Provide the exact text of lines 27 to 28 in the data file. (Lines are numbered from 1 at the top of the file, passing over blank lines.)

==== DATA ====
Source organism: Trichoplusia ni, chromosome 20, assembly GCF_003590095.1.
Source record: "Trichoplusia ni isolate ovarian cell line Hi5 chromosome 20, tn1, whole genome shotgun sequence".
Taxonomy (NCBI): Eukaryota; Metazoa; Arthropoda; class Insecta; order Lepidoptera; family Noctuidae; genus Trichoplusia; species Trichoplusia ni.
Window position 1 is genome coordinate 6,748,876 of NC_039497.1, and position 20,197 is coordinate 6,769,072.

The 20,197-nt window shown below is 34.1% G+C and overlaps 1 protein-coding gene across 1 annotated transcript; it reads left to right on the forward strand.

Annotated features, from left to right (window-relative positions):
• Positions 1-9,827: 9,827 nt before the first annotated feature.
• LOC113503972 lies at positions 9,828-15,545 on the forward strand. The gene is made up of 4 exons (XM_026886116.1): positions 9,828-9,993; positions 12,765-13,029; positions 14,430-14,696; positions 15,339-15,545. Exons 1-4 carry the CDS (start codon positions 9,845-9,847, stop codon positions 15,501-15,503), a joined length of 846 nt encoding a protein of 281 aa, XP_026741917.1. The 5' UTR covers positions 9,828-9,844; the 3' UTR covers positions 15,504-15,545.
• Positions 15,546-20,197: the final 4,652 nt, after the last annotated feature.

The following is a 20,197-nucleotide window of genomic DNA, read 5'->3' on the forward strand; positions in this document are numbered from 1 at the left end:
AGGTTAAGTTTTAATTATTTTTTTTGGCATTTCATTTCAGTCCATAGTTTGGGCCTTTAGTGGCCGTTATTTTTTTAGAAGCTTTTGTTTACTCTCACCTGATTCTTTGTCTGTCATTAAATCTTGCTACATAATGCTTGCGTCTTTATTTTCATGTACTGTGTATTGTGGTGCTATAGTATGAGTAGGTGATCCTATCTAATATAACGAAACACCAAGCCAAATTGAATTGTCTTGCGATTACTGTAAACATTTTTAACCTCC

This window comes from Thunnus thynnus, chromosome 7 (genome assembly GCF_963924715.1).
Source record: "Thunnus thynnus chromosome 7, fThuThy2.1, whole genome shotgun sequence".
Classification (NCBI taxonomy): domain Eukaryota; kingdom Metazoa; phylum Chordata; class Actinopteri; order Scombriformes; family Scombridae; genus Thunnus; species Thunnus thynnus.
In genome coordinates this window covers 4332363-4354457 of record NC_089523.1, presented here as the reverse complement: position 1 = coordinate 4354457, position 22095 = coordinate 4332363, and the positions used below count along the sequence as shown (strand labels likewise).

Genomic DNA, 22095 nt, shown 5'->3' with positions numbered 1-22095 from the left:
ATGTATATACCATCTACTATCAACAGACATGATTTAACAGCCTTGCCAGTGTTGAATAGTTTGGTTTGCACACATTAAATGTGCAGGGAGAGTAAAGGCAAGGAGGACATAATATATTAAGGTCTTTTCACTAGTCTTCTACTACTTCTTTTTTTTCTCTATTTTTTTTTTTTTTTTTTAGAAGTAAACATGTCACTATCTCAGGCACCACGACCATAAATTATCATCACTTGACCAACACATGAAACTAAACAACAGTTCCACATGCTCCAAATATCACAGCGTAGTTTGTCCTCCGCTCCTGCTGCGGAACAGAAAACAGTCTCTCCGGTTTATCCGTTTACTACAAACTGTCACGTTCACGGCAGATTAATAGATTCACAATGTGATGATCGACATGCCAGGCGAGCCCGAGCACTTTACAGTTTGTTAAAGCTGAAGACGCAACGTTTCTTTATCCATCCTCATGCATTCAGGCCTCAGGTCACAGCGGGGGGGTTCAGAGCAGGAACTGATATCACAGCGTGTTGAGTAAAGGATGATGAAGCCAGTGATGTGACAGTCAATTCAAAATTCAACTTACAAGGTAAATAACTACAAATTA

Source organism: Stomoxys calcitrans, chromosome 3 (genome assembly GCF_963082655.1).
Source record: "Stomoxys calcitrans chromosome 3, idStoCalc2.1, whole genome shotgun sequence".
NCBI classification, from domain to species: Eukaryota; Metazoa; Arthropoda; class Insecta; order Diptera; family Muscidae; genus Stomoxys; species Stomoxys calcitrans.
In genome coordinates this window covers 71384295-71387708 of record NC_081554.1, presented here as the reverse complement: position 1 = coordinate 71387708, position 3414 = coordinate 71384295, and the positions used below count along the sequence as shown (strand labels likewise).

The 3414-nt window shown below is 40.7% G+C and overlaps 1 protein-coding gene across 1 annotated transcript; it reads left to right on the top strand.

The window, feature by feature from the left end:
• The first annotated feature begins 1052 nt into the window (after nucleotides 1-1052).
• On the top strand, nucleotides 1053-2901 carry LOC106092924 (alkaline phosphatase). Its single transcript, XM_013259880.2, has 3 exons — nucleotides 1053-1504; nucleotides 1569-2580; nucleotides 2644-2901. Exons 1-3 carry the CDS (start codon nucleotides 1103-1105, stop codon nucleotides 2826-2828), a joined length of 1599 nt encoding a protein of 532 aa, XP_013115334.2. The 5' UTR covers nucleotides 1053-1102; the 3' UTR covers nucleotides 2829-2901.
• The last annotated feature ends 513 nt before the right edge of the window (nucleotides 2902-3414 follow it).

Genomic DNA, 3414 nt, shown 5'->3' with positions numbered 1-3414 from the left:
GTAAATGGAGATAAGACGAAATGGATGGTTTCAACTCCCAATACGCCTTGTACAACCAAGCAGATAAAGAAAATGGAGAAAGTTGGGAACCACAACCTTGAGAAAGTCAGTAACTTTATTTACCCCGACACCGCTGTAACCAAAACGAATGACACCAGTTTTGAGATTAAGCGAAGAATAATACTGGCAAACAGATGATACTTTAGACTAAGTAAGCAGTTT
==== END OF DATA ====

Genomic DNA, 3414 nt, shown 5'->3' with positions numbered 1-3414 from the left:
GTAAATGGAGATAAGACGAAATGGATGGTTTCAACTCCCAATACGCCTTGTACAACCAAGCAGATAAAGAAAATGGAGAAAGTTGGGAACCACAACCTTGAGAAAGTCAGTAACTTTATTTACCCCGACACCGCTGTAACCAAAACGAATGACACCAGTTTTGAGATTAAGCGAAGAATAATACTGGCAAACAGATGATACTTTAGACTAAGTAAGCAGTTT